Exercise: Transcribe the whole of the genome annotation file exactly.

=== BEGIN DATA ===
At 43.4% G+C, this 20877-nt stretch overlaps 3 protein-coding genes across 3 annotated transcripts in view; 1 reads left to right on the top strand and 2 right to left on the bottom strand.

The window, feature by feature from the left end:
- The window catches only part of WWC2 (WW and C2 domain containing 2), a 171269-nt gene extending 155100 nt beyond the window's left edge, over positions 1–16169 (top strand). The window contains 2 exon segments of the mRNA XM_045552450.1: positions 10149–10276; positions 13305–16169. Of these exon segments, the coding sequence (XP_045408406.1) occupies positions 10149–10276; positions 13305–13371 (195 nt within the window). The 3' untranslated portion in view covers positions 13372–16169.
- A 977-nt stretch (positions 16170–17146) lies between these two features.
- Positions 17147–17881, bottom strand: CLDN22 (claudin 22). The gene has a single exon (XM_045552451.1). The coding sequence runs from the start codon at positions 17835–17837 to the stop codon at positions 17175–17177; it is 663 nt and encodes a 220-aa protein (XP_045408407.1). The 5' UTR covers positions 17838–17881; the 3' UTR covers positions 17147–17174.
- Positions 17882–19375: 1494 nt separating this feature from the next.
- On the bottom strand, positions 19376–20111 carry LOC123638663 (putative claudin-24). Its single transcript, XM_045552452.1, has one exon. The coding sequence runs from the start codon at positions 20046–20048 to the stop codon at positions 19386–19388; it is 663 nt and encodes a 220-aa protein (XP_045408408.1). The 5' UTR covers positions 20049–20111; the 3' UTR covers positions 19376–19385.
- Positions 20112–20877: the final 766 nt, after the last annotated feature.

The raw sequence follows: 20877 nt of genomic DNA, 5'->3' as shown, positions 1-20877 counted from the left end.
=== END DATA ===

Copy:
At 43.4% G+C, this 20877-nt stretch overlaps 3 protein-coding genes across 3 annotated transcripts in view; 1 reads left to right on the top strand and 2 right to left on the bottom strand.

The window, feature by feature from the left end:
- The window catches only part of WWC2 (WW and C2 domain containing 2), a 171269-nt gene extending 155100 nt beyond the window's left edge, over positions 1–16169 (top strand). The window contains 2 exon segments of the mRNA XM_045552450.1: positions 10149–10276; positions 13305–16169. Of these exon segments, the coding sequence (XP_045408406.1) occupies positions 10149–10276; positions 13305–13371 (195 nt within the window). The 3' untranslated portion in view covers positions 13372–16169.
- A 977-nt stretch (positions 16170–17146) lies between these two features.
- Positions 17147–17881, bottom strand: CLDN22 (claudin 22). The gene has a single exon (XM_045552451.1). The coding sequence runs from the start codon at positions 17835–17837 to the stop codon at positions 17175–17177; it is 663 nt and encodes a 220-aa protein (XP_045408407.1). The 5' UTR covers positions 17838–17881; the 3' UTR covers positions 17147–17174.
- Positions 17882–19375: 1494 nt separating this feature from the next.
- On the bottom strand, positions 19376–20111 carry LOC123638663 (putative claudin-24). Its single transcript, XM_045552452.1, has one exon. The coding sequence runs from the start codon at positions 20046–20048 to the stop codon at positions 19386–19388; it is 663 nt and encodes a 220-aa protein (XP_045408408.1). The 5' UTR covers positions 20049–20111; the 3' UTR covers positions 19376–19385.
- Positions 20112–20877: the final 766 nt, after the last annotated feature.

The raw sequence follows: 20877 nt of genomic DNA, 5'->3' as shown, positions 1-20877 counted from the left end.